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+ 2

# I need to insert 0 after k times 1 using REGEX. n,k=map(int, input ().split());l=input ().strip() print(sub(f'1{k}',????

Ex input: 5,2,11001 , output: 110001 , here 1 has occurred k times(k=2). Hence, I need to replace 0 after it.

17 Antworten

+ 7

Tibor Santa Awesome point!
I hadn't even considered the regex pattern: "1{2}" where the number in the bracket denotes the exact number of times the preceding character must appear.
For those who might still struggle mentally processing the line below:
f"1{{{k}}}"
Think of it as follow:
"1{" + str(k) + "}"
Another way to break this down is to see f"1{{{k}}}" as the following 3 strings being concatenated:
f"1{{" + f"{k}" + f"}}"
Doubling up the curly brackets in the 1st and 3rd strings is the same as escaping the pair into a single character.
f"1{{" => "{"
and
f"}}" => "}"
The 2nd string will interpolate the value of "k" into the string template. Therefore, "{k}" => "2".
Putting it altogether reveals:
"1{" + "2" + "}" => "1{2}"

+ 8

Russ I want to thank you for clarifying the reason for using a lambda. This forced me to do some digging to find a way to improve the solution. In the process, I learned about an alternative to using backreferences like \1 and lambdas - which you might find interesting.
First, for a simple improvement, the pattern used in your solution can be simplified since it's not using any capture group parenthesis:
f'{"1"*k}' => "1"*k
Next, and more interestingly, the lambda can be replaced with using a symbolic group by number:
lambda m: m.group(0) + '0' => '\g<0>0'
You can compare the original and simplified versions below:
Original (using lambda):
----
re.sub(f'{"1"*k}', lambda mo: mo.group(0) + '0', string)
----
Simplified (using symbolic group name):
----
re.sub("1"*k, '\g<0>0', s)
----
You can also use a named capture group with this approach:
----
re.sub(f'(?P<grpA>{"1"*k})', '\g<grpA>0', s)
----
I provide more details in this code below with examples.
- https://code.sololearn.com/cMpNMvM6jjrN

+ 6

The details for this question doesn't make sense.
For the input: 5, 2, 11001
What is the usage of the first two values: 5 and 2?
Why exactly was an extra 0 placed in the output?
How exactly is RegEx meant to be used here?

+ 6

Mndm
Regarding: f'"1"{k}'
For: k = 2
The pattern would be:
"1"2
Which includes characters for double quotes and the number 2.
This would not match any examples provided which contain only 0s and 1s.
Basically, f'"1"{k}' is concatenating 2 different string values.
However, f'"1"*{k}' is concatenating the same string ("1") a multiple of {k} times.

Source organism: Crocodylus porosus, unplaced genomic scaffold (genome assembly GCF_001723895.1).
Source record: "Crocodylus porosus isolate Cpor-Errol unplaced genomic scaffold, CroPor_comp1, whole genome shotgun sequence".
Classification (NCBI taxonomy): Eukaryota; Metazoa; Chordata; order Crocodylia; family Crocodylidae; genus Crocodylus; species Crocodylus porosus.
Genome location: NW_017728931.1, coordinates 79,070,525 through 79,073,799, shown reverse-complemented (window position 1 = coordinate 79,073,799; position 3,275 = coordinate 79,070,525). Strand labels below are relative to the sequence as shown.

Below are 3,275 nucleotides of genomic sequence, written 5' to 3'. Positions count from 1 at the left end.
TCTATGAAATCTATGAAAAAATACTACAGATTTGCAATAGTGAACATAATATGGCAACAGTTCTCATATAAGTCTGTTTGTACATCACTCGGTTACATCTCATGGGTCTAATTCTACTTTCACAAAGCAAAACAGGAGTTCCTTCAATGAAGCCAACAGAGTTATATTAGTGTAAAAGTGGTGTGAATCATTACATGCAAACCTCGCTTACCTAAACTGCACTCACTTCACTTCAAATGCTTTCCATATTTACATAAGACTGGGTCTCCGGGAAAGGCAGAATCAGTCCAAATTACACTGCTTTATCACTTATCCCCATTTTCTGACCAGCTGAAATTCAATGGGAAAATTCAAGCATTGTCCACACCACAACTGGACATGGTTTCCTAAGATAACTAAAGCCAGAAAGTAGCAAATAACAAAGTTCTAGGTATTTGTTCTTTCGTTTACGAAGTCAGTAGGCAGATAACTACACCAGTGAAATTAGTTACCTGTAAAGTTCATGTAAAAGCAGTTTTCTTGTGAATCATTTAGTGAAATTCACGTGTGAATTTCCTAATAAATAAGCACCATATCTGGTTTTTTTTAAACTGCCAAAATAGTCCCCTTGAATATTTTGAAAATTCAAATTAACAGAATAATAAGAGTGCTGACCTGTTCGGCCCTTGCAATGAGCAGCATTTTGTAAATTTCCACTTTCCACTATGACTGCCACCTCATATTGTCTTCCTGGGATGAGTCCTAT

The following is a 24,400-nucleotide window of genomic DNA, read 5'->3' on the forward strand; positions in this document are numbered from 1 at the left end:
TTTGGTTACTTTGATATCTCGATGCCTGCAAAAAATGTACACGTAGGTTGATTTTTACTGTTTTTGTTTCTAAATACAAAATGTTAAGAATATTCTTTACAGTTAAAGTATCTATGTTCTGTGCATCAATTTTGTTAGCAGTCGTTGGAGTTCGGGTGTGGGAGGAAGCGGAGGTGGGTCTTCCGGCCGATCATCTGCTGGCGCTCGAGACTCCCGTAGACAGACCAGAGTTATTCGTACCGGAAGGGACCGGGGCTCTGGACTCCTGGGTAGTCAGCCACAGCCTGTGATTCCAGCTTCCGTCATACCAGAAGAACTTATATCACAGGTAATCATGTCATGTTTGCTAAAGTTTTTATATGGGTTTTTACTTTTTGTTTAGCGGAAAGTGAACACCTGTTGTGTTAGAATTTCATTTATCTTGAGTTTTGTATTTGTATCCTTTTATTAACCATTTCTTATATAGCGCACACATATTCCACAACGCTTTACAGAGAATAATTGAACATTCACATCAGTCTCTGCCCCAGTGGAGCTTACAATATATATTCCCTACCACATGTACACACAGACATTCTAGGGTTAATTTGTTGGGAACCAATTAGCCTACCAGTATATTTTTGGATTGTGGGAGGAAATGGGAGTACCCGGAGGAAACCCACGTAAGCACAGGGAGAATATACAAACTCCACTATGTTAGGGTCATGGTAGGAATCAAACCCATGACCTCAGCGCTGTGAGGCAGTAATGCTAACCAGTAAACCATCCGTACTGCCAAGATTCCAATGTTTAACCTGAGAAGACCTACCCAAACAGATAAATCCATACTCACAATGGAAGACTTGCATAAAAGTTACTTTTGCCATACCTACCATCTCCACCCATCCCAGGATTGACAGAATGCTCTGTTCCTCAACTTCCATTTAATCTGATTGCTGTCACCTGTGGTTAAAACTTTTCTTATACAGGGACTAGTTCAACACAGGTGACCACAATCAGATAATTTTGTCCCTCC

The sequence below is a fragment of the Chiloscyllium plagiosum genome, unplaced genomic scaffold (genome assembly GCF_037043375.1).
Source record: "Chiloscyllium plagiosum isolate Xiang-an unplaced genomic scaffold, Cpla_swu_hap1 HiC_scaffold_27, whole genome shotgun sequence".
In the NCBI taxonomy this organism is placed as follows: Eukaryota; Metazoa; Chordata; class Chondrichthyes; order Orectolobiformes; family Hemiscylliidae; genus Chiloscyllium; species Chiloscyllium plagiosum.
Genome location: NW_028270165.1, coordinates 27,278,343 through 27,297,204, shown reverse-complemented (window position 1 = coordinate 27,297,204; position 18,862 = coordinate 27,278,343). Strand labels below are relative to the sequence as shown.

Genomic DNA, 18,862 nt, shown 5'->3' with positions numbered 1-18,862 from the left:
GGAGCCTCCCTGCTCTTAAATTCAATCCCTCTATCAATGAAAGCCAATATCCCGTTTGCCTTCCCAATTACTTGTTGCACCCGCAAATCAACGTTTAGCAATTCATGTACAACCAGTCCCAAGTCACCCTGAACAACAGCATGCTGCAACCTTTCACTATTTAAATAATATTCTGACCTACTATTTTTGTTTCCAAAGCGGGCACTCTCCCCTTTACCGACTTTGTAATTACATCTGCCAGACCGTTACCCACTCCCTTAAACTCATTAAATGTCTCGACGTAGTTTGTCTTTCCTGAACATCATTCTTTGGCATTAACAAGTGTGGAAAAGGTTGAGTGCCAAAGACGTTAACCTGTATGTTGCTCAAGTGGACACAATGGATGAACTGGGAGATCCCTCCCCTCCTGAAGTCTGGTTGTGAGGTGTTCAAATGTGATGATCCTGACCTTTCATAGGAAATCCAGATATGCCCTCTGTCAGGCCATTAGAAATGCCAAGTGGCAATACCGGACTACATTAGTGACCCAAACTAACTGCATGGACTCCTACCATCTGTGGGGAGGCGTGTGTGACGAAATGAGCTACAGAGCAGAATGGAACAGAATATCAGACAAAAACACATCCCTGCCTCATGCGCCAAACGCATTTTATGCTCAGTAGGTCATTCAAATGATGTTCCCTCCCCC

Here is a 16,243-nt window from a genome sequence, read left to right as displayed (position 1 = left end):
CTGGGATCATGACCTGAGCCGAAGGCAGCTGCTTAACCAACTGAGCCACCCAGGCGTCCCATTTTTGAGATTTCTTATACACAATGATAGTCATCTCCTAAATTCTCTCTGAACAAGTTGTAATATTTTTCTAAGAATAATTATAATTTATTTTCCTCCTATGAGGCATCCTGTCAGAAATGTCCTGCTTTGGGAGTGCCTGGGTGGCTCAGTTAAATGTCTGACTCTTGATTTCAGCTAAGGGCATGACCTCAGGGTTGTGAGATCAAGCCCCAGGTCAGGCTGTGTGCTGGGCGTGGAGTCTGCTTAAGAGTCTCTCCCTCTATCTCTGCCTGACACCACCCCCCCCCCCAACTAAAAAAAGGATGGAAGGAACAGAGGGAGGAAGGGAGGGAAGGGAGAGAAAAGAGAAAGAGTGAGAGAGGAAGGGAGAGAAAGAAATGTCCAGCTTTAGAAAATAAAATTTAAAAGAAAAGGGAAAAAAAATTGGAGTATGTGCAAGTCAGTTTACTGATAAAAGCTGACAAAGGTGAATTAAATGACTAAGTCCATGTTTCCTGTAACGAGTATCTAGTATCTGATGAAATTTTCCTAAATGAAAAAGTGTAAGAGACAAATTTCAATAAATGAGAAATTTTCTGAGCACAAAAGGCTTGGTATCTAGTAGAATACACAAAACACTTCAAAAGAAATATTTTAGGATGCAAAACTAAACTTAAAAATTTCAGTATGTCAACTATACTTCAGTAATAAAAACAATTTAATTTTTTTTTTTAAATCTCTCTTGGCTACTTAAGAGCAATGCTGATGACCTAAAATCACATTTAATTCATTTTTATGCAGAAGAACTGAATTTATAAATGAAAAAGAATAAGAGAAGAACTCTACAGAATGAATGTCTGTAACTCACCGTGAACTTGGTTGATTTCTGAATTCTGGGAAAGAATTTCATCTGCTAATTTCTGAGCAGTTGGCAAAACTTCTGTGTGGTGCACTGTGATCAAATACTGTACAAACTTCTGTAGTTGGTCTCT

+ 5

Mndm In all your examples, the first input value matches the number of digits in th he 3rd input value.
What are the expected outputs if the length values did not match the string lengths?

+ 5

One more trick that allows to use f-string in the pattern.
re.sub(f"1{{{k}}}", "\g<0>0", s)
For example if k=2 we want the regex pattern 1{2} with the number in the braces to be dynamic. To achieve that with f-string, we need to escape the braces, by actually doubling them. Then we put the k in braces so its value is inserted. Hence we end up with triple braces...

+ 4

Can you provide a few more input / output examples? Something is still not making sense for me.

+ 4

This is the best I can do:
import re
k = 2
string = '1110001110110'
print(re.sub(f'{"1"*k}', lambda mo: mo.group(0) + '0', string)) # 1101000110101100

+ 3

x = 2
print(f"x is equal to {x}.") # prints "x is equal to 2."
This example demonstrates that the curly brackets are not kept in the format string. In your original code, you had f'1{k}' which is the string '12' (if k is 2), not '1{2}' that you would require for the regex to work.
In my code, f'{"1"*k}' means that string "1" is concatenated k times (as David Carroll explained), and the result in inserted into the format string. This means that f'{"1"*k} is "11" if k is 2, "111" if k is 3, etc.
My code then replaces "11" with "110", or "111" with "1110" as required.

+ 2

David Carroll
1. input: 10 2
1110111001
Output: 110101101001
We need to place 0 after 1 has appeared after 2 times, because the value of k is 2.
2. input: 15 3
110111011111000
Output: 11011100111011000
Here we need to insert 0 after k has appeared 3 times.

+ 2

It is a little tricky to add the "0" after the "1"s. Normally I would replace using the number of the capture group (0 in this case), but doing that means saying r"\0" + "0" (r"\0" returns capture group number 0, and + "0" to add the extra "0"), but this results in the string "\00", which doesn't work. The workaround is using lambda.
When you use lambda in the replacement string, the match object is passed to it (hence why I use the letters "mo"). Then it is a case of getting mo.group() (which is the "1"s it matched) and adding the "0".
Of course,
print(re.sub(f'{"1"*k}', f'{"1"*k}0', string))
would have worked too.
I hope that makes sense.

+ 2

David Carroll Thank you for looking further into this. The '\g<0>' notation is news to me and it will definitely come in handy in the future. Thanks also for pointing out my boneheaded mistake in using f'{"1"*k}' over simply "1"*k 😆🤦♂️
Tibor Santa Thank you for your hint on format strings. I didn't know that double curlies escaped to a single curly so that's something else I learnt this morning.
All in all, a really interesting discussion - thank you. Interesting question Mndm

+ 1

David Carroll . 5 is the length of string , so the string contain 11001. 2 is the no.of 1s after which a zero is to be placed. In the stirng '11001' there are 2 ones consecutively. So a zero is to placed after it.

+ 1

It will match David Carroll

0

Russ can you explain your code pls

0

Russ for finding the consecutive ones pattern why f'"1"{k}' is not working..??